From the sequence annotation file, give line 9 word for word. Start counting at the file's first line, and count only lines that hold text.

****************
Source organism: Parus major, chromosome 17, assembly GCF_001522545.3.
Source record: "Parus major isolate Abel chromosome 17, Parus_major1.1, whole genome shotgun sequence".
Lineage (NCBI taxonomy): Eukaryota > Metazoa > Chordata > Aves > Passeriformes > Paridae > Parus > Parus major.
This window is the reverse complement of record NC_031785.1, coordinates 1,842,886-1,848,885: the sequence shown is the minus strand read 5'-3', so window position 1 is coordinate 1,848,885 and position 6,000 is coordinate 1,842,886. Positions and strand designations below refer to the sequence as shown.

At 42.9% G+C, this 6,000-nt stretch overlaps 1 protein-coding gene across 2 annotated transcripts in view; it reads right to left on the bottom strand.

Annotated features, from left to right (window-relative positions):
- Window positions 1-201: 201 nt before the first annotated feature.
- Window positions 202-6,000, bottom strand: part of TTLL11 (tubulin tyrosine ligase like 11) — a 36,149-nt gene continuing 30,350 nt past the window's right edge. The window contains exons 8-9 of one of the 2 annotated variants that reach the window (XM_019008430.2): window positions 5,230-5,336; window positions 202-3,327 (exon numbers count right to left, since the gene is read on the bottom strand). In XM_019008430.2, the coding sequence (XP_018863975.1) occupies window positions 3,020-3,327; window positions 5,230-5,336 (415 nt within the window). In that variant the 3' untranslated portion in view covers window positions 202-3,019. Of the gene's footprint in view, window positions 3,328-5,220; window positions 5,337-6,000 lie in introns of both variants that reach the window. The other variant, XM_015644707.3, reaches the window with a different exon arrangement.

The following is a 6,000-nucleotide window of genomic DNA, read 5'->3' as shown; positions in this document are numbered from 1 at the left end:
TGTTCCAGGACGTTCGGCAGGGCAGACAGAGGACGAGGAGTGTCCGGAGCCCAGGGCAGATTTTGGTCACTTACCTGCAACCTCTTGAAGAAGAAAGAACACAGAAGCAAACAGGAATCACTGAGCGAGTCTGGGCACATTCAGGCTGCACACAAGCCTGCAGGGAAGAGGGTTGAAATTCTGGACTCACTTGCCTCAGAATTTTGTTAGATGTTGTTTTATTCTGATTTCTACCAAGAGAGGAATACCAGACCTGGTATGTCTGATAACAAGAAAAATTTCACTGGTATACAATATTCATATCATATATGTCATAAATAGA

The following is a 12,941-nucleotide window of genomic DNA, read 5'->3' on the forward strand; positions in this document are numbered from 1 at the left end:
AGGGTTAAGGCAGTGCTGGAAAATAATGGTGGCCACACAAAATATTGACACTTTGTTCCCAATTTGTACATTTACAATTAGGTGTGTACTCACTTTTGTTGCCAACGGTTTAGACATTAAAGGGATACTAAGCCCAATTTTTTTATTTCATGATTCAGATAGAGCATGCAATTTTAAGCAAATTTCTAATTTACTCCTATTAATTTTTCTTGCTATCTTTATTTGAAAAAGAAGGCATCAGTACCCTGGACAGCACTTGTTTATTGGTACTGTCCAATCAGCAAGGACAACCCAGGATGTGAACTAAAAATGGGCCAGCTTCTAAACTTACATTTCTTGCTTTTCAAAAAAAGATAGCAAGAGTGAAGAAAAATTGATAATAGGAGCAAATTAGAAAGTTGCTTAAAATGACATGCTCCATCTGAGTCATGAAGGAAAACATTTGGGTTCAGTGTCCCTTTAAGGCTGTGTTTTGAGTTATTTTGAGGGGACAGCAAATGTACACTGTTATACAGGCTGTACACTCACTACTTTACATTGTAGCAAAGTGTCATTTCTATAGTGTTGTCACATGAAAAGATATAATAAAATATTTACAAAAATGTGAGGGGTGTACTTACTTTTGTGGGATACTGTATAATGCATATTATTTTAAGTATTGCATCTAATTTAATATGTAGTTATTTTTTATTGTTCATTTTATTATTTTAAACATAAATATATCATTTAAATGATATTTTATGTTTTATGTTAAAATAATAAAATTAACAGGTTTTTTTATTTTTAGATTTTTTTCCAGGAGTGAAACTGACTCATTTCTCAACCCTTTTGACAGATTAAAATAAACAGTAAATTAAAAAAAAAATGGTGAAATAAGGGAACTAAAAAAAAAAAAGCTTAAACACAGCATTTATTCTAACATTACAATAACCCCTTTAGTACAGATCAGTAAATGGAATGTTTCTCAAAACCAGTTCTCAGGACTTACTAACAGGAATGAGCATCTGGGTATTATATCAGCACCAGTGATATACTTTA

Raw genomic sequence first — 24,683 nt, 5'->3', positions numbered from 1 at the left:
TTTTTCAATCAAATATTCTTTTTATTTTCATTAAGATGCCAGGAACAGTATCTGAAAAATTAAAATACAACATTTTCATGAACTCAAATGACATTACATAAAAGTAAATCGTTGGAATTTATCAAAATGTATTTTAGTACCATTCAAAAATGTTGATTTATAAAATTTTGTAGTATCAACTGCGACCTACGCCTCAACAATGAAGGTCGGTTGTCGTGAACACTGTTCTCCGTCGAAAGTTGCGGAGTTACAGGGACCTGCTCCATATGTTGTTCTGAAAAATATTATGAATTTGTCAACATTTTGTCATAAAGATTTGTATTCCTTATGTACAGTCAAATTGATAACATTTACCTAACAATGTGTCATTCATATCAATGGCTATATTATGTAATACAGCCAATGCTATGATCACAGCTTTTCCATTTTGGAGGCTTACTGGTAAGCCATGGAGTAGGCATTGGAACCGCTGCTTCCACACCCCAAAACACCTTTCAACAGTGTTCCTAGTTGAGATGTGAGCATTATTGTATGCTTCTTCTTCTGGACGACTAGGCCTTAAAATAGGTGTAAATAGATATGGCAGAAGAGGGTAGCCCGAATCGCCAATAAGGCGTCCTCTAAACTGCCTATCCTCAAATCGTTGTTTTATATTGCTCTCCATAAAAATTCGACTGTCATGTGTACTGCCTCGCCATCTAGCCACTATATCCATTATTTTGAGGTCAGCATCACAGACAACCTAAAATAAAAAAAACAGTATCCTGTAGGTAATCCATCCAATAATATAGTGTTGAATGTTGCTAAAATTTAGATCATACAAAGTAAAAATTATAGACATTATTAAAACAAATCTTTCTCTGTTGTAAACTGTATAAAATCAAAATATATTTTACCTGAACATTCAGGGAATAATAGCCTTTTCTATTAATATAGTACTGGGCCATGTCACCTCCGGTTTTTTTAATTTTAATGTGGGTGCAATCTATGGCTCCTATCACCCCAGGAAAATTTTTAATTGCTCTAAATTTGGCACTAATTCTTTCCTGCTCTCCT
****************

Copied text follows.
The following is a 6,000-nucleotide window of genomic DNA, read 5'->3' as shown; positions in this document are numbered from 1 at the left end: